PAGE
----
Students agree that eating on campus comes more as a convenience than a nice dining experience.
Trojan dining — Moe’s and Boars Head, among the other restaurants in the food court of the Trojan Center — isn’t impressing students with the quality of customer service.
While waiting in line at Chick-fil-A Express, Olivia Parton said she waits in line because it’s more convenient to wait than to leave campus for food, but the service is not up to par.
“Pretty much the only reason why I eat in the Trojan Center is because it is convenient,” Parton said. “Sometimes it’s hard to get service. If you ask for something, the workers just stare at you.”
“A lot of students were extremely impatient when it came to how long it took to get their orders out,” said Abby Burch, a senior social science education major from Tallassee and a previous employee of Boars Head. “All of our sandwiches are made to order and if their are multiple tickets on the line, it takes a while to get them out.”
“Customers also liked to group all employees together as one even though we all gave extremely different levels of service,” Burch said. “Boars Head has had some great employees who work very hard to ensure customer satisfaction, but then we did have some employees who did not set the bar very high.”
Andrexia McBride, a junior multimedia journalism major from Elba, has witnessed negative attitudes from students and employees, but says she feels the dining experience would go over a lot smoother if places like Chick-fil-A were better prepared during crucial serving hours.
“I think the attitude problem is more serious at Chick-fil-A, mainly because so many people choose to eat there,” McBride said. “They never have food ready during lunchtime or when students are coming between classes, but they have an attitude when students ask for waffle fries or chicken sandwiches.”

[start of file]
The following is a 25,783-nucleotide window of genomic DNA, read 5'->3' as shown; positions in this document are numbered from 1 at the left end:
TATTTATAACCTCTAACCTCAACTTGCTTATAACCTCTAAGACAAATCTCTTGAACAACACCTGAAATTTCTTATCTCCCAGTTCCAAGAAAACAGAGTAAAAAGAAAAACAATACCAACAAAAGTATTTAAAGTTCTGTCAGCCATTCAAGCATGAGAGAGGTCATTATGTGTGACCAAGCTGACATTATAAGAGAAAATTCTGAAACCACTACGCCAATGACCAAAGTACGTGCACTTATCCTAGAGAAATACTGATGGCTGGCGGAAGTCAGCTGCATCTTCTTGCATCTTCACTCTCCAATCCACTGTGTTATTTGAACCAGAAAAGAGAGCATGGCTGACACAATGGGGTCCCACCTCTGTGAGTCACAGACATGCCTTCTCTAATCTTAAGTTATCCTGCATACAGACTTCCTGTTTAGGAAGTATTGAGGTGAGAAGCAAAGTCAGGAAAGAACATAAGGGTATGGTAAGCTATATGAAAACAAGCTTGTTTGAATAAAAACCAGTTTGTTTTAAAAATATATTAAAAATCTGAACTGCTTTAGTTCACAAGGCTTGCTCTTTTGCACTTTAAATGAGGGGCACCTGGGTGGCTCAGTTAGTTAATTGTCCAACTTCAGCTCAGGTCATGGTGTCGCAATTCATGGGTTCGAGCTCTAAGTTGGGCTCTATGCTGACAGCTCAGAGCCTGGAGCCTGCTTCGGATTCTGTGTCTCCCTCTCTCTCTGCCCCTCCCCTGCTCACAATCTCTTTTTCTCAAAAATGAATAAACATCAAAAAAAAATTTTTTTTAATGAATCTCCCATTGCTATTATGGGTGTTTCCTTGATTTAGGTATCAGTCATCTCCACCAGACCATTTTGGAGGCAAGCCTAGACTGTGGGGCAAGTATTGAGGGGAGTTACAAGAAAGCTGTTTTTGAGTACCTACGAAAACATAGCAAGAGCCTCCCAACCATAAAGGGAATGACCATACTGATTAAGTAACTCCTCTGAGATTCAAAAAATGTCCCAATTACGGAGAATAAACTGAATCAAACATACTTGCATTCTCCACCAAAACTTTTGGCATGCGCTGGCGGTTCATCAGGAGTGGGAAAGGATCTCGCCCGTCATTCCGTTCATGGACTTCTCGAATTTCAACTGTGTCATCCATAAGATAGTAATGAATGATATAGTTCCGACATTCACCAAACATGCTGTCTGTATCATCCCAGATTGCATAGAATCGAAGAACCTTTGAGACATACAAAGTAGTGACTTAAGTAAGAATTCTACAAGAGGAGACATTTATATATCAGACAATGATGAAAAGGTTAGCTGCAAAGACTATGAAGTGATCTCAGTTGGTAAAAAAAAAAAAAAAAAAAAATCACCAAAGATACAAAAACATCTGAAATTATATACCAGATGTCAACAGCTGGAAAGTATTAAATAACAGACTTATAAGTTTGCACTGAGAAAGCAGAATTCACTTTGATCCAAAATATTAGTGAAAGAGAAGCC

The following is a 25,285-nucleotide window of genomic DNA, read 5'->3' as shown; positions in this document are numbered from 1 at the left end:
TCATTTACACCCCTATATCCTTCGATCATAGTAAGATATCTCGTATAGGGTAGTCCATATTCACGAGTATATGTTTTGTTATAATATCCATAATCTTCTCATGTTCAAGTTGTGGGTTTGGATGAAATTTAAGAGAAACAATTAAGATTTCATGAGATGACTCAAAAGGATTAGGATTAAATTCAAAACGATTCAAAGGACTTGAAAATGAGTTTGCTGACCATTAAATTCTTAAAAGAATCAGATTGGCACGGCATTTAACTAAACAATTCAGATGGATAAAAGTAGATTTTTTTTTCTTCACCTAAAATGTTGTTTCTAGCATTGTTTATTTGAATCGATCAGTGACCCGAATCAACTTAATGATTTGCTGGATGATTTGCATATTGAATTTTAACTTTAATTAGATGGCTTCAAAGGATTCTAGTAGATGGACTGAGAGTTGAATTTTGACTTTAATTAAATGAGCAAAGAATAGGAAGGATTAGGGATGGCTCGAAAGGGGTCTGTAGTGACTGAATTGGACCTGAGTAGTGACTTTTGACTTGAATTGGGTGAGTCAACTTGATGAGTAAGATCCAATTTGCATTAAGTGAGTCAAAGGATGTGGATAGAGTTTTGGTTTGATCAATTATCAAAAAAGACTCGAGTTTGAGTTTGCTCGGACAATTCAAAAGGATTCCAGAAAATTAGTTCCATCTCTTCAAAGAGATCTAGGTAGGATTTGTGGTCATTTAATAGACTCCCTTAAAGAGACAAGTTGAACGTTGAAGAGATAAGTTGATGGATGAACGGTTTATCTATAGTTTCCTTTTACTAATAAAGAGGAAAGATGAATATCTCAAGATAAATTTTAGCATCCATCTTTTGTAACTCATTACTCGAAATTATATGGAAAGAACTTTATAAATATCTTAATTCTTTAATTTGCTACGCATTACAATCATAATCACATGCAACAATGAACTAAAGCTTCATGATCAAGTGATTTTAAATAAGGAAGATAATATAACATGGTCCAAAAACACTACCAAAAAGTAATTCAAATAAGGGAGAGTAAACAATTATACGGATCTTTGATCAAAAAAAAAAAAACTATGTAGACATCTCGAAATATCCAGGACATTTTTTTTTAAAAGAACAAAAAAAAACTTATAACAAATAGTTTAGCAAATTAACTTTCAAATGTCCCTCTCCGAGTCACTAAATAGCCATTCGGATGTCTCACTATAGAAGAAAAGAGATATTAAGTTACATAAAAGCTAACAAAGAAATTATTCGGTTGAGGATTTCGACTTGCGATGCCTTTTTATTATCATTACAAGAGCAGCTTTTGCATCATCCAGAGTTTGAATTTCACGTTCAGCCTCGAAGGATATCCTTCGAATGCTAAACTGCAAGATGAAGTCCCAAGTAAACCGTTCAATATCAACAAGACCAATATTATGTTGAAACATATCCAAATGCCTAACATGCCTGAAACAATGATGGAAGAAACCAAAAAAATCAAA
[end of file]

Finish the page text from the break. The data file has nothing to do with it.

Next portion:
Robert Gause, a senior nursing major from Marianna, Florida, said his dining criticisms stem from the lack of motivation for change among the restaurants.
“My overall concern would be the lack of competition between the restaurants,” he said. “There is no reason for prices to drop lower than what they are, and ultimately it costs us students far more for the product than in the restaurant itself.”
Students wonder why there is a disconnect between employees and students.
“I don’t understand why the employees have attitudes with us,” said Taylor Yates, a senior psychology major from Hoover. “Most of the student employees take pride in their jobs, but the nonstudent employees are rude. There are plenty of students who need jobs, so if you don’t want to work, there are other people who will fill the job.”
Peak dining hours and specialty days come under the most fire when it comes to food quality and customer service.
Joey Carter, a Campus Outreach employee and recent graduate of Troy, said he has always had a satisfactory dining experience in Trojan Dining and the food court.
“I think we are limited with our on-campus options,” Carter said. “From my experience while I was a student and even now, I eat on campus all the time. It just gets really busy sometimes, and it’s easy to get agitated.
“When it’s times like fried chicken Wednesday in the café and there’s a ton of people, it’s really hard to have real quick and quality service. Overall, I’ve never had a problem with the employees being rude.”
Troydining.com and Troy Dining social media handles are powered by Sodexo, and they have opportunities for students to provide feedback. The website has a survey encouraging patrons to get involved and to contact a manager.
“I am sure that I can speak for all of us who work with Sodexo that a little more patience and manners would go a long way,” Burch said. “I always tried to be extremely helpful, calm, and respectful. My high expectations for customers were shot down a lot during the time I worked at Boars Head, but I enjoyed my time there none the less.”
Sodexo, which is over the Trojan Dining hall and the restaurants within the Trojan Center, could not be reached for comment.